Also Check: Does An Enlarged Prostate Affect A Man Sexually

What Is The Psa Test

Prostate-specific antigen, or PSA, is a protein produced by normal, as well as malignant, cells of the prostate gland. The PSA test measures the level of PSA in a mans blood. For this test, a blood sample is sent to a laboratory for analysis. The results are usually reported as nanograms of PSA per milliliter of blood.

The blood level of PSA is often elevated in men with prostate cancer, and the PSA test was originally approved by the US Food and Drug Administration ;in 1986 to monitor the progression of prostate cancer in men who had already been diagnosed with the disease. In 1994,;FDA approved the use of the PSA test in conjunction with a digital rectal exam to test asymptomatic men for prostate cancer. Men who report prostate symptoms often undergo PSA testing to help doctors determine the nature of the problem.

In addition to prostate cancer, a number of benign conditions can cause a mans PSA level to rise. The most frequent benign prostate conditions that cause an elevation in PSA level are prostatitis and benign prostatic hyperplasia ;. There is no evidence that prostatitis or BPH leads to prostate cancer, but it is possible for a man to have one or both of these conditions and to develop prostate cancer as well.

There Are Risks To Getting Prostate Cancer Tests And Treatments

When to Get Tested for Prostate Cancer

If your PSA is not normal, you will probably have a biopsy. The doctor puts a needle through the wall of the rectum and into the prostate to take a few samples. Biopsies can be painful and cause bleeding. Men can get serious infections from biopsies, and they may need hospital care.

Surgery or radiation are the usual treatments for prostate cancer. They can do more harm than good. Treatment can cause serious complications, such as heart attacks, blood clots in the legs or lungs, or even death. In addition, 40 men out of 1,000 will become impotent or incontinent from treatment.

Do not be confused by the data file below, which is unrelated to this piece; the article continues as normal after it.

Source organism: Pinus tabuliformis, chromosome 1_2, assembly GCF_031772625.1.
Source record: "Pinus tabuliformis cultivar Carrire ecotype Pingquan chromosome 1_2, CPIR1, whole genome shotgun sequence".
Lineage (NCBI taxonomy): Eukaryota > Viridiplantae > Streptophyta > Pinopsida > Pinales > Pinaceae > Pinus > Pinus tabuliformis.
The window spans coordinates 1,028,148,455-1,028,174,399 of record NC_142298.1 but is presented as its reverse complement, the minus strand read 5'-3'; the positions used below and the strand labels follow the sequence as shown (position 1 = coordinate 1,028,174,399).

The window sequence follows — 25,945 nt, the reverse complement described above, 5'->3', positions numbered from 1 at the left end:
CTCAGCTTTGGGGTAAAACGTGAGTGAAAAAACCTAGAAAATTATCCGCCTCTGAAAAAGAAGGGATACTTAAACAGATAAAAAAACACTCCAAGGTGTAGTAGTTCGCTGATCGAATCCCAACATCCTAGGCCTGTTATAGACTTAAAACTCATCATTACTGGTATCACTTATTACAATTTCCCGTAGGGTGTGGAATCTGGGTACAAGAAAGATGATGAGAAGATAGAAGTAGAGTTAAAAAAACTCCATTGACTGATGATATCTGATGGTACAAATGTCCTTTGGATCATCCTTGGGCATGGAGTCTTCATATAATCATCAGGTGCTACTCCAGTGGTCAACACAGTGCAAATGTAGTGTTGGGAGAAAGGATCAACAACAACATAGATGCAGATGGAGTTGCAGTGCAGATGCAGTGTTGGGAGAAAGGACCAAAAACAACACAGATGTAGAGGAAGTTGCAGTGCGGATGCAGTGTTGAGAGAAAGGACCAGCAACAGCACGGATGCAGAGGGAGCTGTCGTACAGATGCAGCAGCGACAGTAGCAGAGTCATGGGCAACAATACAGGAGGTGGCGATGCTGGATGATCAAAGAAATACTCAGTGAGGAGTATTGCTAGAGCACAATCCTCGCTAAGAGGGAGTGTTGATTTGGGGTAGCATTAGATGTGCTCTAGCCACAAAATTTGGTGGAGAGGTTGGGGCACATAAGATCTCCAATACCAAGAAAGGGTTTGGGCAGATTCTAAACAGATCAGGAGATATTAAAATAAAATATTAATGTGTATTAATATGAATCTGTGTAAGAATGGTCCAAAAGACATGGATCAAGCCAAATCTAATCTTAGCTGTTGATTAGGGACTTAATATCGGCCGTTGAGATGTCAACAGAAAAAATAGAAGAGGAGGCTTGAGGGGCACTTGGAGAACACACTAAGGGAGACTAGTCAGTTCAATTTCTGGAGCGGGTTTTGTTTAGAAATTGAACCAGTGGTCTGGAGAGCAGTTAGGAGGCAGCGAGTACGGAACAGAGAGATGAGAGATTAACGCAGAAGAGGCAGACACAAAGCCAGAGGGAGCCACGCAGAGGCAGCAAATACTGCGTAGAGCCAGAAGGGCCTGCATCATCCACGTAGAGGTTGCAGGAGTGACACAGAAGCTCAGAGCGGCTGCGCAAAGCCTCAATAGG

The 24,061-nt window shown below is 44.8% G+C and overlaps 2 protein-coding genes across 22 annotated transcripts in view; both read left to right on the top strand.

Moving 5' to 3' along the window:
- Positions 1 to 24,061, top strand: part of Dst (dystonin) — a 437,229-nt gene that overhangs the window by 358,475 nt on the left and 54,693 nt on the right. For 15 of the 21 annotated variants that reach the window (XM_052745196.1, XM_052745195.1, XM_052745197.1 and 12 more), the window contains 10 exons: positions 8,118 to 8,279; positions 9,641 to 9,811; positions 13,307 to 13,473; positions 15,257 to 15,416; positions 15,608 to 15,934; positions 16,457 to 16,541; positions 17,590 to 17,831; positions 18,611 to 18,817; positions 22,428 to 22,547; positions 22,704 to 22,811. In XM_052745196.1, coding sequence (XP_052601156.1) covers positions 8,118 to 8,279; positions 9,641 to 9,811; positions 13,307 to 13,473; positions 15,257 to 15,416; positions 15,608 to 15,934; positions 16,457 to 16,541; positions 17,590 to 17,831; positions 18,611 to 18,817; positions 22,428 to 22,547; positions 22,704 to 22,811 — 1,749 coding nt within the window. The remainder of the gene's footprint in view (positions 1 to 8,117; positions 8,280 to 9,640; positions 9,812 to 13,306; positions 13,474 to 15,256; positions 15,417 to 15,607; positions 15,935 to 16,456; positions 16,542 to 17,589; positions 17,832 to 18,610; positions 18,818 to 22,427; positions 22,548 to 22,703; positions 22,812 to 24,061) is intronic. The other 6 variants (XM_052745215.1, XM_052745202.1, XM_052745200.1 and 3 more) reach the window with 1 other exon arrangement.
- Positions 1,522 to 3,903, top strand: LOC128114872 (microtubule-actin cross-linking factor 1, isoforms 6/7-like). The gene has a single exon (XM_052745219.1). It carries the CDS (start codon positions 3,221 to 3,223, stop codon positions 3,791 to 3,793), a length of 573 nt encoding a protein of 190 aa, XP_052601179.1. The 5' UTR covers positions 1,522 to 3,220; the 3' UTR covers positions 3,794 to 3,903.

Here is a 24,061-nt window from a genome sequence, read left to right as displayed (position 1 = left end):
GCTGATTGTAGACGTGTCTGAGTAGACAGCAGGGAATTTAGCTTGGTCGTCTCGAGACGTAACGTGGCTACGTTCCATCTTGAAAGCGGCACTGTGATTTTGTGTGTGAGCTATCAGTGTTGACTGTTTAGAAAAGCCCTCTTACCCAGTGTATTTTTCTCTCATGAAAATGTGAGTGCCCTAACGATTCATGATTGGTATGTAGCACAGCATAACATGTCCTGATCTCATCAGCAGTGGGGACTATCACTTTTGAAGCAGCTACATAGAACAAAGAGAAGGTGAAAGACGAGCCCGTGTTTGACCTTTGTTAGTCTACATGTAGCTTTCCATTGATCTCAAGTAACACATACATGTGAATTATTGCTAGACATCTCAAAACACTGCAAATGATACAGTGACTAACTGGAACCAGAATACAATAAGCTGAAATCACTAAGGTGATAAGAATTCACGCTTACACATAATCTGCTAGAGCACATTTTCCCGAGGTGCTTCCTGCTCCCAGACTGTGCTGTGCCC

Recommended Reading: Is Viagra Good For Enlarged Prostate

Should I Have A Psa Test

If you have no symptoms of prostate cancer and are thinking about having a PSA test, you should ask your doctor about the risks and benefits.

While some studies suggest PSA reduces mortality on a population basis, the test picks up large numbers of cancers that would have caused no symptoms or harm in the patient. This is known as overdiagnosis. Overdiagnosis of prostate cancer can lead to unnecessary treatments that have side effects such as sexual impotence, urinary incontinence and bowel problems.

It is important to balance the potential benefit of detecting a prostate cancer early against the risk that detection and treatment may not be necessary. Treatment may affect your lifestyle but it may also save your life.;

Make your own decision about whether to be tested after a discussion with your doctor. Ensure you get good quality information to make an informed decision.